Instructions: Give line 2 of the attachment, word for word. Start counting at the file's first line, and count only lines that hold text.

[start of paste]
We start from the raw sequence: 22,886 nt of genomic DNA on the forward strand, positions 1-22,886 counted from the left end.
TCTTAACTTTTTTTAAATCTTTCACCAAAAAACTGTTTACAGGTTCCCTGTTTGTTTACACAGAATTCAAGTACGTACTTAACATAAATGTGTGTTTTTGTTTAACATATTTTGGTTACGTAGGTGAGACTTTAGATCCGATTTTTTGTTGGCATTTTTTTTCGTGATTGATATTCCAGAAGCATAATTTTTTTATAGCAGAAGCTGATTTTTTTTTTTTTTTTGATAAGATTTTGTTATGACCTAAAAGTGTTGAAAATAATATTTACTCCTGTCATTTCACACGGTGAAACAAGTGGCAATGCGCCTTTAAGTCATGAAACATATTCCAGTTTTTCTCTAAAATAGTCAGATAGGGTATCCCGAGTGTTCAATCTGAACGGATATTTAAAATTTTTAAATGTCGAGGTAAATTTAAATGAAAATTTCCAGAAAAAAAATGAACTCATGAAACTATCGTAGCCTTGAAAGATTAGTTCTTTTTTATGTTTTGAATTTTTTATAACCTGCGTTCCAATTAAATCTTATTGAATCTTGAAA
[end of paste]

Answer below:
TCTTAACTTTTTTTAAATCTTTCACCAAAAAACTGTTTACAGGTTCCCTGTTTGTTTACACAGAATTCAAGTACGTACTTAACATAAATGTGTGTTTTTGTTTAACATATTTTGGTTACGTAGGTGAGACTTTAGATCCGATTTTTTGTTGGCATTTTTTTTCGTGATTGATATTCCAGAAGCATAATTTTTTTATAGCAGAAGCTGATTTTTTTTTTTTTTTTGATAAGATTTTGTTATGACCTAAAAGTGTTGAAAATAATATTTACTCCTGTCATTTCACACGGTGAAACAAGTGGCAATGCGCCTTTAAGTCATGAAACATATTCCAGTTTTTCTCTAAAATAGTCAGATAGGGTATCCCGAGTGTTCAATCTGAACGGATATTTAAAATTTTTAAATGTCGAGGTAAATTTAAATGAAAATTTCCAGAAAAAAAATGAACTCATGAAACTATCGTAGCCTTGAAAGATTAGTTCTTTTTTATGTTTTGAATTTTTTATAACCTGCGTTCCAATTAAATCTTATTGAATCTTGAAA